To help break this down, here's an overview of the distinctions between four commonly used — and misunderstood — health care titles.
The problem: You've got a sore throat and are considering seeing a primary care doctor who has a "D.O." after her name. Is this a legitimate credential?
A doctor of osteopathic medicine (D.O.) is a fully licensed medical doctor who must attend medical school and participate in residency programs, according to the American Osteopathic Association (AOA), which represents osteopathic doctors. D.O.s can practice in any medical specialty, prescribe medication and perform surgery. Osteopathic physicians are specially trained in the body's musculoskeletal system, preventive medicine and holistic patient care; they also recognize the body's ability to heal itself. D.O.s are most likely to be primary care specialists and can treat you from birth (as an obstetrician/gynecologist) through death (as a geriatrician), says the AOA.
A medical doctor is also a physician. Like osteopathic doctors, they examine patients, obtain medical histories, and order, perform and interpret diagnostic tests. M.D.s generally do not practice spinal manipulation unless they are D.O.s. M.D.s and D.O.s work in one or more specialties, including anesthesiology, family and general medicine, internal medicine, pediatrics, obstetrics and gynecology, psychiatry and surgery.
Insurance: M.D.s, D.O.s and others with state licenses who are eligible are generally reimbursed.
Certified nutrition specialist versus registered dietitian
The problem: In some states, virtually anyone can declare themselves a nutritionist regardless of education or training. The terms nutritionist and registered dietitian are often incorrectly used interchangeably.
A certified nutrition specialist (CNS) is a nutrition practitioner or a person who uses nutrition therapy to address health needs, according to clinical nutritionist and CNS Corinne Bush. CNSs have an advanced degree (master's level or above) in nutrition or a related field from an accredited university. CNSs must pass the Certification Board for Nutrition Specialists (CBNS) examination on science-based nutrition therapy.
A registered dietitian (RD) is a nutritionist who has been credentialed by the Commission on Dietetic Registration of the Academy of Nutrition and Dietetics (AND), formerly known as the American Dietetic Association. RDs must have at least an undergraduate degree — usually in nutrition — and often work in community education or food service management settings, including nursing homes or hospitals. Most RDs go on to get advanced degrees, and some work in private practice, according to the AND. They must also complete continuing education requirements to maintain registration.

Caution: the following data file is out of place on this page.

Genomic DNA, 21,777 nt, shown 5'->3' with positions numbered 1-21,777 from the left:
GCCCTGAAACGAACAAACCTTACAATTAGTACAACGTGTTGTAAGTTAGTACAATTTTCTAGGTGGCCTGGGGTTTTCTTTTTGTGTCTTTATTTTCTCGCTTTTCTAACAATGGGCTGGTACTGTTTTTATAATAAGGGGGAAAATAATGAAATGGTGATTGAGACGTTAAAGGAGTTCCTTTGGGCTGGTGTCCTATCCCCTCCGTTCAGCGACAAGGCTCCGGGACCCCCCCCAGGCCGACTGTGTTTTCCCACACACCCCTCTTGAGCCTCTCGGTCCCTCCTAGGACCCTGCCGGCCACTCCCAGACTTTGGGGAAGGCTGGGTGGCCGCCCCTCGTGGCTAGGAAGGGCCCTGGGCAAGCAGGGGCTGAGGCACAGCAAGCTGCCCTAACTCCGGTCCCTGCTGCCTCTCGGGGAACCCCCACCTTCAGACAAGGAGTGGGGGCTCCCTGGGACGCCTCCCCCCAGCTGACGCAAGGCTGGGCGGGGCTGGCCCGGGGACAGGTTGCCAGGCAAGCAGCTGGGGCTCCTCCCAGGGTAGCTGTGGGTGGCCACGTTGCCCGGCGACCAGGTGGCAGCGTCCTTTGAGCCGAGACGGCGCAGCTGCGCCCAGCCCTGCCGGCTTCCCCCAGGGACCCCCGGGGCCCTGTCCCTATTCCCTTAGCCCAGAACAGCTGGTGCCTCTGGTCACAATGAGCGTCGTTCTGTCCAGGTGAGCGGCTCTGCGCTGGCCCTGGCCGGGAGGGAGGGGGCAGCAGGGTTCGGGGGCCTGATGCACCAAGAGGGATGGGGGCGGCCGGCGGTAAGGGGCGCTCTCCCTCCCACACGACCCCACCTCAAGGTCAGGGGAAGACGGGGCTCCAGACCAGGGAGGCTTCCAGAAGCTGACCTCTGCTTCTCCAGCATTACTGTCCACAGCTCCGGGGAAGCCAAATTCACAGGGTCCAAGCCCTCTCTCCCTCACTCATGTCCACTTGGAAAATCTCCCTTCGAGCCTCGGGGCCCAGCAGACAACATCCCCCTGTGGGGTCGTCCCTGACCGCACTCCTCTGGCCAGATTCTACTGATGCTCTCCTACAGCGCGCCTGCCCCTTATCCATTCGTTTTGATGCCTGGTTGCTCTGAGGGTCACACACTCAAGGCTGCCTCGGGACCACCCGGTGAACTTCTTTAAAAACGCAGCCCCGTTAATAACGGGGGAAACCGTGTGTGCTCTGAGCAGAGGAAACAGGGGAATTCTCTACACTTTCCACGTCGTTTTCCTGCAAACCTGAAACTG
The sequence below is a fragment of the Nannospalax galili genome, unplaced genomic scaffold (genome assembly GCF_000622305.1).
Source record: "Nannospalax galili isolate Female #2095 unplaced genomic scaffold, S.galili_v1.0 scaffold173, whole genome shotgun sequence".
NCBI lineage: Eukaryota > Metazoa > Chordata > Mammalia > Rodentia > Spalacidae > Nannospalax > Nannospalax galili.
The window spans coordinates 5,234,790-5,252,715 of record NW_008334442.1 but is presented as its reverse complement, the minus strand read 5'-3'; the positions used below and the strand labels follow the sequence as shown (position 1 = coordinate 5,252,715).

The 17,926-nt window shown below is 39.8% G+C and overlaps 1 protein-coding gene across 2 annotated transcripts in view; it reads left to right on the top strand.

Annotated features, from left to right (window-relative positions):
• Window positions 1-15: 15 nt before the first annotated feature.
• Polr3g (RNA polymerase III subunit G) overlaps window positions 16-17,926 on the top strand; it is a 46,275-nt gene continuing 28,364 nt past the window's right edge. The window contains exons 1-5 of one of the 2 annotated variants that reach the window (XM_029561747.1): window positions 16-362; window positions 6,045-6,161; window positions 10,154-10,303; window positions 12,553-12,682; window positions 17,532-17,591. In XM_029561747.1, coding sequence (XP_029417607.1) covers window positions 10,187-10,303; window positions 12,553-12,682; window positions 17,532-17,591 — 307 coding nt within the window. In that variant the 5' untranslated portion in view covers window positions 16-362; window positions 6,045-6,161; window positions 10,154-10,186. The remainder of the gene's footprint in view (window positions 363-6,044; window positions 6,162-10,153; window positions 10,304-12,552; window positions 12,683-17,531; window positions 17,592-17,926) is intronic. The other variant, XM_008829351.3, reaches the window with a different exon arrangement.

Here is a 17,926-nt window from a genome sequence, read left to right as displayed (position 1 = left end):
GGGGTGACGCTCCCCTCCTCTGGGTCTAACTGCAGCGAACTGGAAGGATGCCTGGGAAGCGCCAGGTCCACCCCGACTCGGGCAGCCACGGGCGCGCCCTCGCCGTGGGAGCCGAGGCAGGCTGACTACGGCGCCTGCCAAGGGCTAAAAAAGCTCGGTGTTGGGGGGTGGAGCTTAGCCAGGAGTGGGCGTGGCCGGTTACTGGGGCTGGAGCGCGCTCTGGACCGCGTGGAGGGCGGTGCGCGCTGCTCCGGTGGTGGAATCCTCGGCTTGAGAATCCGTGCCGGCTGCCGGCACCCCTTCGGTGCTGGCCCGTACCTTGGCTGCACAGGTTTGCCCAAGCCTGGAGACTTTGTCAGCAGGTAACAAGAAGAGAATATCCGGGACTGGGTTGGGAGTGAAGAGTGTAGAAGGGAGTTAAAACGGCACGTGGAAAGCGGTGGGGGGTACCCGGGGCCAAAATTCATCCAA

Insurance: Reimbursement varies widely depending on state regulations and specific plan restrictions for both CNSs and RDs. Medicare covers some services. Costs can vary widely for both, Bush said.
Be careful: Only CNSs and RDs are named in licensing laws. The AND has long pushed for nutrition licensure laws in all 50 states. The CBNS opposes this push, as it would effectively "outlaw many extremely well-qualified nutrition professionals, just when the public needs them most," said Bush, CBNS' legislative chairwoman. The AND, which changed its name to include the word "nutrition" and to emphasis its belief that RD's are the only qualified nutrition experts, says licensure laws are not intended to limit practice to a particular profession or provider; instead they "ensure that consumers can rely upon the competency of licensed practitioners."
Always look at credentials and remember that a CNS usually, but not always, has the most advanced science-based training.